1. A lesser-known fact is that Sort-Object also accepts hash tables which gives you more control. For example, you can easily sort multiple properties like this…
    • 24 Jun 2021
  • Hashing Text

    PowerShell comes with Get-FileHash which reads a file and calculates a unique hash value. That’s great to test whether files have identical content. However, there is no way to hash plain texts.

    Of course, you could write the text you want to hash to a file, then use Get-FileHash.

    A better way is a largely unknown feature of Get-FileHash. Instead of submitting a path to a file, you can also submit a so called “MemoryStream…

    • 22 Jun 2021
  • Identifying Windows Version (Part 3)

    In the previous tip we illustrated that accessing the WinRT class AnalyticsInfo seems to be the only supported way to read the current Windows 10 version. Rather than using asynchronous methods like in the previous example, to get just the current Windows 10 version, here is a simpler way:

    # get raw Windows version
    [int64]$rawVersion = 
      [Windows.System.Profile.AnalyticsInfo,Windows.System.Profile,ContentType=Window…
    • 18 Jun 2021
  • Identifying Windows Version (Part 2)

    In the previous tip we reported that ReleaseId is deprecated and can no longer be used to correctly identify the current Windows 10 version. Instead, DisplayVersion should be used:

     
    PS> (Get-ItemProperty -Path 'HKLM:\SOFTWARE\Microsoft\Windows NT\CurrentVersion').DisplayVersion
    20H2  
     

    However, DisplayVersion, too, is not a dependable way of determining the current Windows 10 version as its purpose originally…

    • 16 Jun 2021
  • Identifying Windows Version (Part 1)

    The current Windows version can be read easily from the Windows Registry:

     
    PS> Get-ItemProperty -Path 'HKLM:\SOFTWARE\Microsoft\Windows NT\CurrentVersion' | Select-Object -Property ReleaseId, DisplayVersion
    
    ReleaseId DisplayVersion
    --------- --------------
    2009      20H2   
     

    Be aware though that the information shown in ReleaseId is deprecated. New Windows 10 builds use the DisplayVersion property instead…

    • 14 Jun 2021
  • Original Windows 10 Product Key

    There are tons of PowerShell scripts floating around pretending they can decode the original Windows 10 product key. Most of these scripts use outdated algorithms that no longer work in Windows 10.

    Here is a much simpler way to retrieve your original Windows 10 product key:

    Get-CimInstance -ClassName SoftwareLicensingService | 
      Select-Object -ExpandProperty OA3xOriginalProductKey
    

    If the command does not yield any return…

    • 10 Jun 2021
  • Evaluating Event Log Data (Part 3)

    In the previous tip we looked at Get-WinEvent and how you can use calculated properties to directly access the “Properties” attached to each event rather than having to text-parse the event message.

    For example, below code produced a list of installed updates by pulling out the names of installed updates from the array found in “Properties”:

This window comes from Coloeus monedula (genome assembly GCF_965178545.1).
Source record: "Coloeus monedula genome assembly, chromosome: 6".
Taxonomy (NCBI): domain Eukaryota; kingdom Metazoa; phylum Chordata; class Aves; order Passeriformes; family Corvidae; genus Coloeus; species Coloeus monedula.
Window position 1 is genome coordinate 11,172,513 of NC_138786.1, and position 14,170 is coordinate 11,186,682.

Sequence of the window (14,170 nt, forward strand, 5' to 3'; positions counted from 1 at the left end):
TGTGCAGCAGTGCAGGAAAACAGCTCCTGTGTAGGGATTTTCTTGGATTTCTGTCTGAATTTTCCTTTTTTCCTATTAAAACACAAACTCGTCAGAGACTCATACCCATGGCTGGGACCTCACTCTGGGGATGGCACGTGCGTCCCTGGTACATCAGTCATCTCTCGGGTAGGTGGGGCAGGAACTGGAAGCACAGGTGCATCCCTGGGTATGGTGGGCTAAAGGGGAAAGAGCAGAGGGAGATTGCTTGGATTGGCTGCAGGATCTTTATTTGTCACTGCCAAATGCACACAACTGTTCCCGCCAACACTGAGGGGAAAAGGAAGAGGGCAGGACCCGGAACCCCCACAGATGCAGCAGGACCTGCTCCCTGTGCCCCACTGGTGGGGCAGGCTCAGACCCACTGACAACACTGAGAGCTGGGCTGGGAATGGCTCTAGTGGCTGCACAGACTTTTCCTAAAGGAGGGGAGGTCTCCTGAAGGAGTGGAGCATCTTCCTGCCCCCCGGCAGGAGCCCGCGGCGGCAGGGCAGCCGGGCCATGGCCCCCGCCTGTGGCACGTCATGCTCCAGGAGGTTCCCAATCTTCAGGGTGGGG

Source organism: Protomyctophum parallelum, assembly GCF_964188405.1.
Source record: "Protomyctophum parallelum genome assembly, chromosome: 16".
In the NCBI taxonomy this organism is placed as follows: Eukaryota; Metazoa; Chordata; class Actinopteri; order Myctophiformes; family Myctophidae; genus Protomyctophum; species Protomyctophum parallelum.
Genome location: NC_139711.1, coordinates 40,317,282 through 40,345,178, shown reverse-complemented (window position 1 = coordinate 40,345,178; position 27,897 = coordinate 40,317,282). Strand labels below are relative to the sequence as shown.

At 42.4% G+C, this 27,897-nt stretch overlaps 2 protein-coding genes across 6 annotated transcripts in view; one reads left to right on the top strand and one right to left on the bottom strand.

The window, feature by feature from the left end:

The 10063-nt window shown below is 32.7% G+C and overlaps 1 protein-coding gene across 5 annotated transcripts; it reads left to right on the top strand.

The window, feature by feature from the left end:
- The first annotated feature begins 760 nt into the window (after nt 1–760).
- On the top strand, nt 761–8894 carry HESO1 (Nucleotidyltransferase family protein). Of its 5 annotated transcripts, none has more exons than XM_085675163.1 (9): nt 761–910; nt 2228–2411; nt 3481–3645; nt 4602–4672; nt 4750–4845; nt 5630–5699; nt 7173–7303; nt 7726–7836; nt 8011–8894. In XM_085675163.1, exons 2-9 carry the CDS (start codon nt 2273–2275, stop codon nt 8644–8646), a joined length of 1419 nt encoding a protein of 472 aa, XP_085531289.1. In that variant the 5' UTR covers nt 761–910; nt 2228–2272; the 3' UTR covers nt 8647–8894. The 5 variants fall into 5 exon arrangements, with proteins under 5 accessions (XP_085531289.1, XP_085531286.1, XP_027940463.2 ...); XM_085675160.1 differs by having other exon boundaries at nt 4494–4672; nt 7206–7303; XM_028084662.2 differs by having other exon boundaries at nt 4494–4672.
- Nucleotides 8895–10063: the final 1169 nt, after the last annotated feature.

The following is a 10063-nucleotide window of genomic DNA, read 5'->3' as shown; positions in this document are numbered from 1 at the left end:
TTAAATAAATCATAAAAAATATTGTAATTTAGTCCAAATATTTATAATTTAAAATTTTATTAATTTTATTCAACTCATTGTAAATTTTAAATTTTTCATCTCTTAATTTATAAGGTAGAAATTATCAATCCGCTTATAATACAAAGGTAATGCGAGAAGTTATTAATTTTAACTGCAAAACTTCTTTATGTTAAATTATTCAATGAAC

$software = @{
        Name = 'Software'
        Exp…
    • 8 Jun 2021
  • Evaluating Event Log Data (Part 2)

    In the previous tip we looked at Get-WinEvent and how you can use a hash table to specify your query. The previous tip used below code to list all events written by the Windows Update Client using the event ID 19, across all event log files:

    Get-WinEvent -FilterHashTable @{
        ID=19
        ProviderName='Microsoft-Windows-WindowsUpdateClient'
    } | Select-Object -Property TimeCreated, Message
    

    The result was a list…

    • 4 Jun 2021
  • Evaluating Event Log Data (Part 1)

    Event logs contain hugely useful information about almost any aspect of your Windows system. When using the deprecated Get-EventLog cmdlet, however, only a fraction of this information is accessible because this cmdlet can only access the older classic logs. That’s why the cmdlet was removed from PowerShell 7 altogether.

    In PowerShell 3, a faster and more powerful replacement cmdlet was added: Get-WinEvent. This…

    • 2 Jun 2021
  • Parsing Raw Data and Log Files (Part 2)

    In the previous tip we explained that most log files can be treated as CSV files and read by Import-Csv. All you need to do is tell Import-Csv where your log file differs from standard CSV, and for example define a different delimiter or supply missing headers.

    One log file format however is hard to parse: fixed-width columns. In this case, there is no single delimiter character to use. Instead, the data uses fixed width…

    • 31 May 2021
  • Parsing Raw Data and Log Files (Part 1)

    Most raw log files come in tabular form: even though they may not be full-featured CSV format, they typically have columns and some sort of delimiter, and sometimes even a header.

    Here is an example taken from an IIS log. When you look around, plenty of log files organize their data fundamentally in a tabular way like this:

    #Software: Microsoft Internet Information Services 10.0
    #Version: 1.0
    #Date: 2018-02-02 00:03:04…
    • 27 May 2021
  • Repairing CSV Exports (Part 2)

    In the previous tip we pinpointed a general problem when converting objects to CSV: any property containing an array will display the array data type instead of the array content. Here is an example:

     
    PS> Get-Service | Select-Object -Property Name, DependentServices, RequiredServices | ConvertTo-Csv
    
    #TYPE Selected.System.ServiceProcess.ServiceController
    "Name","DependentServices","RequiredServices"
    "AarSvc_e1277","System…
    • 25 May 2021
  • Repairing CSV Exports (Part 1)

    When you convert data to CSV you may discover a pretty disturbing phenomenon: some properties no longer display the original data. Here is an example:

     
    PS> Get-Service | Select-Object -Property Name, DependentServices, RequiredServices | ConvertTo-Csv
    
    #TYPE Selected.System.ServiceProcess.ServiceController
    "Name","DependentServices","RequiredServices"
    "AarSvc_e1277","System.ServiceProcess.ServiceController[]","System…
    • 21 May 2021